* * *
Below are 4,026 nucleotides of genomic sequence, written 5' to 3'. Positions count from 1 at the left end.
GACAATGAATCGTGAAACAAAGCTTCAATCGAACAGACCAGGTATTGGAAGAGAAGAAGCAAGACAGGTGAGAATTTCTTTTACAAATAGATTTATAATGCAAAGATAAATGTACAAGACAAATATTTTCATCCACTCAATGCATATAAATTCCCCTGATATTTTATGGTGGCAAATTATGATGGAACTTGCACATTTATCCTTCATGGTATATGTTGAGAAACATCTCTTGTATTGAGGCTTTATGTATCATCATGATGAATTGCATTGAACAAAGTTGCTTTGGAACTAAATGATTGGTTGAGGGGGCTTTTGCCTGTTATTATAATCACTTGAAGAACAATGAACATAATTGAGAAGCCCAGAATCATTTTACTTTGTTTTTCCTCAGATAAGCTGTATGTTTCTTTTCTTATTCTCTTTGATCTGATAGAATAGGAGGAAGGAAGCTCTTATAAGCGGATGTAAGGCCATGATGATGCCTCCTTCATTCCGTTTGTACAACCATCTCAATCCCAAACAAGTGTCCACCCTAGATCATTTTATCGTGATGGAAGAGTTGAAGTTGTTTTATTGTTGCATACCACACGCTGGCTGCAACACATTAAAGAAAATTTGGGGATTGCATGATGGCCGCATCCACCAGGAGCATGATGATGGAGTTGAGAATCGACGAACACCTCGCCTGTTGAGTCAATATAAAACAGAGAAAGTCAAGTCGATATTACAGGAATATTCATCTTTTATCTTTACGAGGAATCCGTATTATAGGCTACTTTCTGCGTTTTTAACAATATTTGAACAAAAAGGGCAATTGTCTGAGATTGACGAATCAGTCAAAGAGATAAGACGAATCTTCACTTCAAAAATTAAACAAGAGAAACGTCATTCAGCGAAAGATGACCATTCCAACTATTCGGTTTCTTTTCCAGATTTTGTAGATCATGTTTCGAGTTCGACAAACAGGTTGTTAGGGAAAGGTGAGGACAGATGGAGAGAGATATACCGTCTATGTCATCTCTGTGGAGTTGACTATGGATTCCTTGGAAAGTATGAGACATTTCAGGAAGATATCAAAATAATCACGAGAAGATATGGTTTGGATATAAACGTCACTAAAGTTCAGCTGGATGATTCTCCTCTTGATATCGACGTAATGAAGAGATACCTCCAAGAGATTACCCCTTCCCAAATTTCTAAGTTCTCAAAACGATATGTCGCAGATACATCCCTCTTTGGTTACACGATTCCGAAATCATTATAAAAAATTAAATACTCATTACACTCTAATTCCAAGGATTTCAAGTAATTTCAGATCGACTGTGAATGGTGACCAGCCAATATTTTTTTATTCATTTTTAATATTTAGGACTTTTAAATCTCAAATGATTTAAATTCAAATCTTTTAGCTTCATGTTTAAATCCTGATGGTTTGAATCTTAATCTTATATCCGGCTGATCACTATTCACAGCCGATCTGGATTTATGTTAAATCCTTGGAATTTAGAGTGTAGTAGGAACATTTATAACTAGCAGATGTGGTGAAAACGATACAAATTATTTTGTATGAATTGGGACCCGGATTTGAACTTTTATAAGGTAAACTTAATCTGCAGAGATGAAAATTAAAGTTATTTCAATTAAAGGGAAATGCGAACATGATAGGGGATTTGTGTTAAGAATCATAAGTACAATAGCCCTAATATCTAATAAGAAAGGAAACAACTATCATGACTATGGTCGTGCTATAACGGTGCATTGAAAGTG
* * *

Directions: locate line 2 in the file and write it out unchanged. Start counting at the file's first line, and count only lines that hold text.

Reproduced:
GACAATGAATCGTGAAACAAAGCTTCAATCGAACAGACCAGGTATTGGAAGAGAAGAAGCAAGACAGGTGAGAATTTCTTTTACAAATAGATTTATAATGCAAAGATAAATGTACAAGACAAATATTTTCATCCACTCAATGCATATAAATTCCCCTGATATTTTATGGTGGCAAATTATGATGGAACTTGCACATTTATCCTTCATGGTATATGTTGAGAAACATCTCTTGTATTGAGGCTTTATGTATCATCATGATGAATTGCATTGAACAAAGTTGCTTTGGAACTAAATGATTGGTTGAGGGGGCTTTTGCCTGTTATTATAATCACTTGAAGAACAATGAACATAATTGAGAAGCCCAGAATCATTTTACTTTGTTTTTCCTCAGATAAGCTGTATGTTTCTTTTCTTATTCTCTTTGATCTGATAGAATAGGAGGAAGGAAGCTCTTATAAGCGGATGTAAGGCCATGATGATGCCTCCTTCATTCCGTTTGTACAACCATCTCAATCCCAAACAAGTGTCCACCCTAGATCATTTTATCGTGATGGAAGAGTTGAAGTTGTTTTATTGTTGCATACCACACGCTGGCTGCAACACATTAAAGAAAATTTGGGGATTGCATGATGGCCGCATCCACCAGGAGCATGATGATGGAGTTGAGAATCGACGAACACCTCGCCTGTTGAGTCAATATAAAACAGAGAAAGTCAAGTCGATATTACAGGAATATTCATCTTTTATCTTTACGAGGAATCCGTATTATAGGCTACTTTCTGCGTTTTTAACAATATTTGAACAAAAAGGGCAATTGTCTGAGATTGACGAATCAGTCAAAGAGATAAGACGAATCTTCACTTCAAAAATTAAACAAGAGAAACGTCATTCAGCGAAAGATGACCATTCCAACTATTCGGTTTCTTTTCCAGATTTTGTAGATCATGTTTCGAGTTCGACAAACAGGTTGTTAGGGAAAGGTGAGGACAGATGGAGAGAGATATACCGTCTATGTCATCTCTGTGGAGTTGACTATGGATTCCTTGGAAAGTATGAGACATTTCAGGAAGATATCAAAATAATCACGAGAAGATATGGTTTGGATATAAACGTCACTAAAGTTCAGCTGGATGATTCTCCTCTTGATATCGACGTAATGAAGAGATACCTCCAAGAGATTACCCCTTCCCAAATTTCTAAGTTCTCAAAACGATATGTCGCAGATACATCCCTCTTTGGTTACACGATTCCGAAATCATTATAAAAAATTAAATACTCATTACACTCTAATTCCAAGGATTTCAAGTAATTTCAGATCGACTGTGAATGGTGACCAGCCAATATTTTTTTATTCATTTTTAATATTTAGGACTTTTAAATCTCAAATGATTTAAATTCAAATCTTTTAGCTTCATGTTTAAATCCTGATGGTTTGAATCTTAATCTTATATCCGGCTGATCACTATTCACAGCCGATCTGGATTTATGTTAAATCCTTGGAATTTAGAGTGTAGTAGGAACATTTATAACTAGCAGATGTGGTGAAAACGATACAAATTATTTTGTATGAATTGGGACCCGGATTTGAACTTTTATAAGGTAAACTTAATCTGCAGAGATGAAAATTAAAGTTATTTCAATTAAAGGGAAATGCGAACATGATAGGGGATTTGTGTTAAGAATCATAAGTACAATAGCCCTAATATCTAATAAGAAAGGAAACAACTATCATGACTATGGTCGTGCTATAACGGTGCATTGAAAGTG